The purpose of an air conditioner compressor is to compress the refrigerant gas that comes from the home from low to high pressure and deliver it to the condenser, which turns it from a gas into a liquid form. The compressor and condenser are located outside the home and when issues with the compressor begin to arise it causes a higher electric bill, shutting down of the air conditioner unit or lukewarm air instead of cold air. There are several ways to detect if your issues are due to a bad compressor.
Use your hand to check the compressor fan air. If the air coming from the fan is cool or lukewarm, then the compressor is bad or worn. When the compressor compresses the gas to high pressure, heat is created and expelled by the fan to make sure the unit does not overheat. If the air coming out is cool or lukewarm, then the compressor is not compressing the gas.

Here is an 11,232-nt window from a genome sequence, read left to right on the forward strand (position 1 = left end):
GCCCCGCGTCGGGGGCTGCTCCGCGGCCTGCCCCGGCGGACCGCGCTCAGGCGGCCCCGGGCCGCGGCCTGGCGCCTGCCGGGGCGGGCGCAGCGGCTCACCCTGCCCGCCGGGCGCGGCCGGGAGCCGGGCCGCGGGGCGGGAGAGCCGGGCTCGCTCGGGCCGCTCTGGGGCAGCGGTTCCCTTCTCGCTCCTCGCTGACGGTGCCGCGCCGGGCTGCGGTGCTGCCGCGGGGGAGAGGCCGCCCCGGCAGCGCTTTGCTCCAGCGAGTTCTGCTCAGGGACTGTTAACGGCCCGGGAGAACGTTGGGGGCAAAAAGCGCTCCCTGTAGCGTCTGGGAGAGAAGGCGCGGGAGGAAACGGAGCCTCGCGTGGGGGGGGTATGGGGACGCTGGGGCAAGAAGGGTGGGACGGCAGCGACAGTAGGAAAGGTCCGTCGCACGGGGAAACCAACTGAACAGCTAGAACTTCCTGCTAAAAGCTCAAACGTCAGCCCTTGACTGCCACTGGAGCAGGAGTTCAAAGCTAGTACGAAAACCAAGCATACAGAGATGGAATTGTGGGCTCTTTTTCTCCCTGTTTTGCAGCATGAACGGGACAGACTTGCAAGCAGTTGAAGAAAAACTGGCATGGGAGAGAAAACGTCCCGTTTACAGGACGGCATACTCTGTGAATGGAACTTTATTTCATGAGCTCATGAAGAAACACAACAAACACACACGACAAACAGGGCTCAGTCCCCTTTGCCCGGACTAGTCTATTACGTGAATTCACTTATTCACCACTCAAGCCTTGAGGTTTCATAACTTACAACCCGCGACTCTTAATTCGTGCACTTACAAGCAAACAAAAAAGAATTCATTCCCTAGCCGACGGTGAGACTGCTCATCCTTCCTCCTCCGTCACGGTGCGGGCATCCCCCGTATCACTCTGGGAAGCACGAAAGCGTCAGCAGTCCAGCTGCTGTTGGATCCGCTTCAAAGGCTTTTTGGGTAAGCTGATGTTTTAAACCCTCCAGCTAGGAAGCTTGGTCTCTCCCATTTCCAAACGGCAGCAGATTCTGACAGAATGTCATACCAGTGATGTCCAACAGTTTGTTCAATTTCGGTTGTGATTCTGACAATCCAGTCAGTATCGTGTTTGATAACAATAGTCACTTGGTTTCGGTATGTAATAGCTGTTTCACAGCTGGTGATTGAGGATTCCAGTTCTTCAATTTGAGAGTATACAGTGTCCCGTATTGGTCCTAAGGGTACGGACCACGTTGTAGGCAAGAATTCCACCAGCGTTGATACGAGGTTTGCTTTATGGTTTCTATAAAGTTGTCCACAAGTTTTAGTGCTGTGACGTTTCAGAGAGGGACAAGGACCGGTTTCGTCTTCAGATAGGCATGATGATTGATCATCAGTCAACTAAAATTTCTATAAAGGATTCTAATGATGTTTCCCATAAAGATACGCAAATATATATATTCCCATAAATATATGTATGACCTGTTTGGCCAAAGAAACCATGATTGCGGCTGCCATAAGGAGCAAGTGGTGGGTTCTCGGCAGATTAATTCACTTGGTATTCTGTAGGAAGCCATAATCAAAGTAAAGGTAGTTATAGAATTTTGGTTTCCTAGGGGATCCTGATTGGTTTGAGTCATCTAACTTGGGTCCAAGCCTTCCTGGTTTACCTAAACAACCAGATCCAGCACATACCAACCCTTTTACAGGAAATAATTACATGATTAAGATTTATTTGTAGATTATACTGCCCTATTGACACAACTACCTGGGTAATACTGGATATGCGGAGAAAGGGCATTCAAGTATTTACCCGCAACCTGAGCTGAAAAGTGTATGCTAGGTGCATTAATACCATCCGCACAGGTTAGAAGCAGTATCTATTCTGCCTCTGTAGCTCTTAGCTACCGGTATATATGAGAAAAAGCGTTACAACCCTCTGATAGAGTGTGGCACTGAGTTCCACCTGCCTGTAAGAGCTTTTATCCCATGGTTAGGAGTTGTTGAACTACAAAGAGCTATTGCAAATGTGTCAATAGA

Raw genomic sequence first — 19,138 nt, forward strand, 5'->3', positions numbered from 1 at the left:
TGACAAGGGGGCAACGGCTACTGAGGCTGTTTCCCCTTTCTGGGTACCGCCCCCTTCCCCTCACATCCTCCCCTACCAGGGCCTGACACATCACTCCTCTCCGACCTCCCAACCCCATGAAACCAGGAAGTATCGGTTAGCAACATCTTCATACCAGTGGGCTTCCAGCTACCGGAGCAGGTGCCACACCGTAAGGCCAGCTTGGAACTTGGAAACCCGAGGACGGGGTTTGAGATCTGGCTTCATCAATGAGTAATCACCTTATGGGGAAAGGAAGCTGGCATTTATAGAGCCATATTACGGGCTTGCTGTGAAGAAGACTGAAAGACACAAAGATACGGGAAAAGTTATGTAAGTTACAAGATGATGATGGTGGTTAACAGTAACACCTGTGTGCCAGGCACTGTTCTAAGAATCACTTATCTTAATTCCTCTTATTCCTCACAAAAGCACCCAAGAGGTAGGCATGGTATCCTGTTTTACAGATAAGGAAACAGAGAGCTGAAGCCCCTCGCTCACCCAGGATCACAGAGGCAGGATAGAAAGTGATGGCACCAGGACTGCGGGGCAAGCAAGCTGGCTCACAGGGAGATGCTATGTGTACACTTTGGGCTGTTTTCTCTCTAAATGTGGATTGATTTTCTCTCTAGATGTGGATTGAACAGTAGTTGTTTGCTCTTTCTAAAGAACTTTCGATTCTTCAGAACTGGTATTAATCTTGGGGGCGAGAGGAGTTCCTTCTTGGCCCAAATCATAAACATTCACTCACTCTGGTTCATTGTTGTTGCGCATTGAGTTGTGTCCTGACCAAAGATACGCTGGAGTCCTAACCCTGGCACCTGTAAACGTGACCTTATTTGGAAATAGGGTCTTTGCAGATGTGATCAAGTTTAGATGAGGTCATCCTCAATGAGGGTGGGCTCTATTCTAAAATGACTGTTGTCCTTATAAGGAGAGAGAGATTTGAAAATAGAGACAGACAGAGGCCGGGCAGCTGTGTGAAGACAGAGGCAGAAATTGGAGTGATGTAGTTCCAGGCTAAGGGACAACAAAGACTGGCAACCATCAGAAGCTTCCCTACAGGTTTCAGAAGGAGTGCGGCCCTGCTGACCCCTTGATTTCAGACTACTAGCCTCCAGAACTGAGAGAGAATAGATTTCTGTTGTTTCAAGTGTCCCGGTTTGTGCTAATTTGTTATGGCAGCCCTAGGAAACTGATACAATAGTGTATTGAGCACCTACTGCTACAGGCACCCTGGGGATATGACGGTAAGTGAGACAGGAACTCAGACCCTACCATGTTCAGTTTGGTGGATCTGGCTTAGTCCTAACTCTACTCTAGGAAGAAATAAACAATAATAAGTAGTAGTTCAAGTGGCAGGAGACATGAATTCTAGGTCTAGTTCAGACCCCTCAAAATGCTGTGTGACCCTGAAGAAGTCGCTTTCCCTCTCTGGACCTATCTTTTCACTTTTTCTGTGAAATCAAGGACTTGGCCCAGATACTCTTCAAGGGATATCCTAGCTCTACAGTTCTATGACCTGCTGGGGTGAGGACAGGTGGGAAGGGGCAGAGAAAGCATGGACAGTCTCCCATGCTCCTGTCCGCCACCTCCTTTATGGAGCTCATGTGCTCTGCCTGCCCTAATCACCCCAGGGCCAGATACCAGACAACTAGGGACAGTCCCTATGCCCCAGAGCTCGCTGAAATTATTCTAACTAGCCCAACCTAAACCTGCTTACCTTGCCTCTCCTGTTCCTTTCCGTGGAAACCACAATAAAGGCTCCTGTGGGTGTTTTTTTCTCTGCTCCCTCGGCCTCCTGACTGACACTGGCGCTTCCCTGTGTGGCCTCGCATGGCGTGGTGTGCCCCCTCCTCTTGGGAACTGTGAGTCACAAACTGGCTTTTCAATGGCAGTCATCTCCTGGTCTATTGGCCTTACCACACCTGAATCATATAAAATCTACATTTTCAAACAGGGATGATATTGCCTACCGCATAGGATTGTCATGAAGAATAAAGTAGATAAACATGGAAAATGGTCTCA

Keep an eye on your electric bill. If you electric bill begins to climb and you haven't had an increase in air conditioner usage, the compressor is likely bad or worn. If the compressor is not compressing the gas enough, then it decreases the efficiency of the unit as a whole. It causes the air conditioner to run longer and thus will increase the electric bill.
Listen to the unit when it turns on. When you listen to the outside unit, you will hear the smooth running of the compressor and the compressor fan. If there are problems with the compressor, you may hear a hissing caused by refrigerant gas leak, a knocking sound if the compressor motor isn't working correctly, and an extended period of time for the unit to start up.
Brock Cooper attended Illinois Wesleyan University in Bloomington, Ill. He was a reporter for seven years with a daily in Illinois before branching out into marketing and media relations. He has experience in writing everything from press releases to features on a variety of subjects and forums. His work can be seen in NewsTribune newspaper, Chicago Parent magazine and several websites.